Nepal’s first Alpine conservation committee, the Khumbu Alpine Conservation Council (KACC), was formed in May 2004 in an effort to reduce the overuse of local fuelwood by the tourism industry in the Everest region.
A year earlier, the KACC emerged from the “Community-Based Conservation and Restoration of the Mt. Everest Alpine Zone” program. The program’s goal was to protect and restore the fragile alpine ecosystems of Sagarmatha (Mt. Everest) National Park and Buffer Zone by strengthening local management and improving conservation capacity.
The project is based on years of detailed scientific research and is implemented and directed by local Sherpa communities in partnership with government agencies, non-government organizations (NGOs), international nongovernmental organization (INGOs), donor agencies, and the trekking and mountaineering communities.
In the Mt. Everest region of Nepal, mountaineering teams and their porters have used slow-growing juniper shrubs and fragile alpine plants for fuelwood for the past 30 years, in spite of regulations designed to encourage the use of imported fuels. Especially during the last 20 years, the removal of these soil-binding plants from the fragile and thin alpine soils has resulted in dramatic increases in erosion and degraded landscapes throughout the Everest region alpine zone.
Juniper Harvesting Banned
In 2004, the Sagarmatha National Park and KACC worked together to ban the burning of all juniper fuelwood by lodges, trekking groups, and mountaineering expeditions. This saved approximately 100,000 kg of juniper by 2009.
In order to reduce current pressures on alpine ecosystems, kerosene and stove depots were established in Dingboche in 2005 to provide an alternative energy source to local people, trekkers, lodge operators, and porters. The KACC has stocked the depots with more than 20,000 liters of kerosene, which has saved over 150,000 kg of juniper shrubs since the inception of the project.
Alpine Nursery Established
The KACC established an alpine nursery of 10,000 juniper, rhododendron, fir, and alpine seedlings and medicinal and aromatic plants at 4,000 m in Shomare, on the way to Mt. Everest base camp. This nursery was designed in consultation with Himalayan Trust forestry experts and staff of Sagarmatha National Park and Buffer Zone. Likewise, the alpine region’s first cattle-proof exclosure (50x50m) was constructed as a demonstration above the village of Dingboche.
Environmental Education Materials
To increase awareness about the importance and fragility of alpine ecosystems, KACC developed educational programs, posters and annual brochures for local schools, visitors, and lodge owners. Several informational signboards have been erected along the Everest and Island Peak trekking routes.
Porter Rest House Restoration
Porters in the Khumbu often have trouble finding a place to sleep, especially when trekking companies do not provide them with a tent and sleeping bags. In order to overcome the problems, a porter rest house at Lobuche was renovated in 2006 under the management of the KACC. This porter rest house provides shelter, blankets, and cooking facilities to porters. Approximately 25,000 porters have benefited from these improved facilities.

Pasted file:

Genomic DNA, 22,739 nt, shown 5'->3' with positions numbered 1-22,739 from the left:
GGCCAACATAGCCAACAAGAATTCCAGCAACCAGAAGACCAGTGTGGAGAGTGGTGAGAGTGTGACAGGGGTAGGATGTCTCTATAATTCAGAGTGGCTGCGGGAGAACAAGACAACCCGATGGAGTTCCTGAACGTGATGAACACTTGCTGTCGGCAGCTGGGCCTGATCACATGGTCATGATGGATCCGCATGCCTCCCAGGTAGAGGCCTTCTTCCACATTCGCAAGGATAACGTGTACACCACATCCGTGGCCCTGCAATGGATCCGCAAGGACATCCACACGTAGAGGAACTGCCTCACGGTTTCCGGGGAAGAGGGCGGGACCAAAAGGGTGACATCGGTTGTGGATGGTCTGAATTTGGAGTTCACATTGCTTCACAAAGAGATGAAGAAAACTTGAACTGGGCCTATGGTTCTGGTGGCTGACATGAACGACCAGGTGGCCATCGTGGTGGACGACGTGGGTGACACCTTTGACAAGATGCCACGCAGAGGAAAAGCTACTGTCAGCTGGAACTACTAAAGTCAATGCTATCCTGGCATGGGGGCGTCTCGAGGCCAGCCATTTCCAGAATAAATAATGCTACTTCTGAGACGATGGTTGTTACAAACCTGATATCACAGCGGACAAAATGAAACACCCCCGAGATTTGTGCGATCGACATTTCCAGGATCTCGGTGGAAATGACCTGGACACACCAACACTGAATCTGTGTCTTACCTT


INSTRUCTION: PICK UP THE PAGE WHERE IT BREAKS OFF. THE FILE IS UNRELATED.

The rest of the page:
Designated Cooking Facilities For Porters
In order to reduce fire risk and pollution, KACC, in partnership with Sagarmatha National Park and Buffer Zone, built two designated cooking areas for porters. These two buildings are located in Shomare and Debuche.
Small Enterprise Development
In order to provide additional income-generating opportunities, the KACC provided training on making juice from a shrub known as Seabuckthorn that grows by the rivers near Dingboche and Pheriche.
KACC Visitor Information Centre
The KACC has established a visitor information centre and office in Dingboche to facilitate regular meetings, workshops and distributing information to visitors. The office provides services to local residents, porters, guides, trekkers and mountaineers.
Refuse Disposal Established
The KACC, in partnership with local lodge operators, established separate bio-degradable and non-biodegradable refuse disposal pits in project areas with the goal of cleaning the garbage left by irresponsible trekking and mountaineering expeditions. Approximately 7,000 kg of waste was collected and deposited into the refuse disposal pits.
Priority Activities And Funding Needs
- Introduce and test alternative energy technologies such as mini hydro scheme to supplement the kerosene depot.
- Build porter rest house in Chukung to provide clean and warm accommodations.
- Upgrade the tourist information centre at the KACC office in Dingboche.
- Introduce greenhouse technologies in high altitudes to grow fresh vegetables.
- Develop educational programs for tourists, visitors, and local people on the need to protect and restore fragile alpine lands.
- Develop programs to mitigate the threats from global warming and climate change impacts.
- Conduct workshops at the local level about the threats from and prospective solutions to the lmja glacial lake and its possible outburst.
HOW YOU CAN HELP
As part of your trekking or climbing adventure in the Khumbu, please consider making a contribution that will help to protect and restore the fragile alpine environments, strengthen local management capacity, increase livelihoods, and improve the lives of porters!
Thank you for your interest in the activities of Khumbu Alpine Conservation Council (KACC).
Members of KACC
Khumbu Alpine Conservation Council
Sagarmatha National Park and Buffer Zone